Sheryl Sandberg has got it pretty good.
The 43-year-old chief operating officer of Facebook has a stellar career spanning two decades in the upper echelons of major American institutions and organisations (before joining Zuckerberg et al she held positions at the World Bank, US Treasury and Google), and is now ranked as one of the most powerful women in the world, earning a jaw-dropping £30 million in 2011.
All this, and she still manages to leave the office at 5.30pm most days to have dinner with her husband and two young children. She’s even there for bath-and-storytime.
And now she’s written a book, called “Lean In: Women, Work and the Will to Lead”. In it, Sandberg says women must “learn to sit at the table” when it comes to the world of work and, perhaps most controversially, that women should not let having children become an obstacle to their career. That the more we demand working conditions that allow children to become part of our ambitions, the more quickly this will become part of the natural order.
Cue backlash, the tone of which Janice Turner succinctly summed up as “Well, it’s ok for Sheryl…”. She’s at the top of her game, earns an eye-watering sum of money, and doesn’t have a clue what it’s like to be a regular, work-a-day mum (I sometimes get frustrated with this kind of criticism. She’s an individual, writing from her personal experience – she’s not claiming to speak for all women. Would you rather she didn’t contribute to the debate at all?). But as the debate flowed, familiar battle lines were drawn – “the stay-at-home mums versus working mums” – and the conversation was wound up another notch on this side of the pond when research revealed one in seven women had been made redundant while on maternity leave.
“You see it everywhere,” she said. “In magazines, adverts, on the faces of friends and relatives…it’s at the school gates…endless scare stories about how women who work are shrinking their children’s brains.”
Both Vine and Sandberg talk about working mother guilt, and I’ve seen this, quite acutely at times, in my own mum. She went back to work when I was six months old, did the same with my sister three years later, and has worked full time for almost our entire lives.
Her choice was partly financial, and partly because she wanted to continue her career as a solicitor, but she always seems to have borne a big burden of guilt. Even now, with my sister and I both grown up, and (I think!) fairly well adjusted, there are still times where she cannot shake the feeling she was an inadequate mother because she chose, or had to, work.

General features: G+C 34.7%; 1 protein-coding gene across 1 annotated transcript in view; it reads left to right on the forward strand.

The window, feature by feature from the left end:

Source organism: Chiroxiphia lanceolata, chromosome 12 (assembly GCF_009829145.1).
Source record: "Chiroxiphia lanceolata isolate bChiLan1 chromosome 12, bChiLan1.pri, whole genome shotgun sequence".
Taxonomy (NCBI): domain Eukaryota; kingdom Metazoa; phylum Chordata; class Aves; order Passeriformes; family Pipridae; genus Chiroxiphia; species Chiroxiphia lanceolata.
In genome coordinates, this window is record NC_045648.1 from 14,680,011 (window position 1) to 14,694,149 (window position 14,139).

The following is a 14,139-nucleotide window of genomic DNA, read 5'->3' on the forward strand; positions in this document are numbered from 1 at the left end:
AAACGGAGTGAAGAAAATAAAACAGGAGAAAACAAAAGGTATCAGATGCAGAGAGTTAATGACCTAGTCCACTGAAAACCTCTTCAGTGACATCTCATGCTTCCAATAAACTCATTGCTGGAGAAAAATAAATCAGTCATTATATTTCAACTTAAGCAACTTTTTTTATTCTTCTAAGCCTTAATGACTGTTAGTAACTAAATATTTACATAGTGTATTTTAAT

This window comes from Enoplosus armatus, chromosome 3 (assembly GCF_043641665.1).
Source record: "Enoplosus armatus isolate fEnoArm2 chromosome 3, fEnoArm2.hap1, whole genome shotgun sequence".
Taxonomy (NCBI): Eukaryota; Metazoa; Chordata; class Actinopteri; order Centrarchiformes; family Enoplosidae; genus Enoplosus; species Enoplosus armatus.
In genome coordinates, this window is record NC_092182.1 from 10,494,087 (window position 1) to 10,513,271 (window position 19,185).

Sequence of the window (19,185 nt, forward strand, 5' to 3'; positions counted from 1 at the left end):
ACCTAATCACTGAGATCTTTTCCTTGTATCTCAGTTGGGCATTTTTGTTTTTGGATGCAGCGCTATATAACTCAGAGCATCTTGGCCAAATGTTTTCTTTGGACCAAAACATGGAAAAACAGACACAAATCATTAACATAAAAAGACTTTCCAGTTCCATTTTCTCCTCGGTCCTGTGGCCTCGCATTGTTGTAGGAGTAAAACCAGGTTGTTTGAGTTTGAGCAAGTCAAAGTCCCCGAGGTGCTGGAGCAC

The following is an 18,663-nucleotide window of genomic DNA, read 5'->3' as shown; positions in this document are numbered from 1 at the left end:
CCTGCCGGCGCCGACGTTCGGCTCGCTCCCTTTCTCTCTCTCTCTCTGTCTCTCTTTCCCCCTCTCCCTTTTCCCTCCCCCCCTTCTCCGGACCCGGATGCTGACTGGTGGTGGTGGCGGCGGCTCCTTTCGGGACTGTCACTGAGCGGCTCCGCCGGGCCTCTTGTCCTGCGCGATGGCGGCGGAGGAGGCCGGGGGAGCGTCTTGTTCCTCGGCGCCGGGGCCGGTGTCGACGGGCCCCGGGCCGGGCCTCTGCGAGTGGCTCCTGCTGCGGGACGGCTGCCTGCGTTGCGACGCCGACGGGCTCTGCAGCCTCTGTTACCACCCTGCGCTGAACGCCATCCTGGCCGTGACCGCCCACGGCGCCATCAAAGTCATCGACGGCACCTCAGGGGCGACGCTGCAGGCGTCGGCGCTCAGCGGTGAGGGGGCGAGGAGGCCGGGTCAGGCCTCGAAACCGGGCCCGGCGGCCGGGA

But here’s the thing – I wouldn’t wish it had been any other way. Before I set out why, let me say I’m not saying that deciding not to work is in any way the wrong choice. If the Sandberg debate has taught us anything it’s that every situation is different, with mums making their decisions based not just on what they’d like to do, but what they have to do given their individual set of circumstances. Plus, I don’t yet have children of my own, so couldn’t possibly judge what a tough choice this is.
But I think my mum has always felt that working crazy hours, getting up in the middle of night to squeeze in another 25 minutes of dictation, arriving home shattered only to have to play with two excitable under 10s, or referee between two screaming teenagers, before dredging up the energy to cook dinner, and falling asleep on the sofa before 8pm, made her in some way a bad role model.
Actually, she was a great role model. Not because she was some sort of superwoman who took it all in her stride (and if I wrote that she’d know I was lying), but because she worked a really stressful job, ran a home, worked on her marriage, raised two girls, and the strain of it SHOWED. But in showing that strain, in at times coming close to breaking point, she taught me and my sister that ordinary life can be hard (and that’s without crisis points like bereavement, relationship breakdown, or major financial worries), but we always find a way through it, we always survive.
She taught me patience, the value of maintaining your identity and interests outside of the home, and through our childcare arrangements (a combination of childminders, after-school clubs and the houses of multiple friends, god bless their parents) I was introduced to lots of other family set-ups, and role models entirely different to the ones I had at home.
As Sandberg said about writing her book: “We cannot please everyone all the time. We can’t even please ourselves all the time. So part of this process for me is learning to let go, and learning to do the very best I can every day and forgive myself and others.”
Whether we work or not, we’re all just doing the best we can. But what we need is to make sure women actually have a genuine choice – that employers and governments are putting measures in place that mean mums and mums-to-be are able to assess both options, not just be boxed into one.
Yes, it might be alright for Sheryl. But let’s not lose sight of that wider point in all the infighting.
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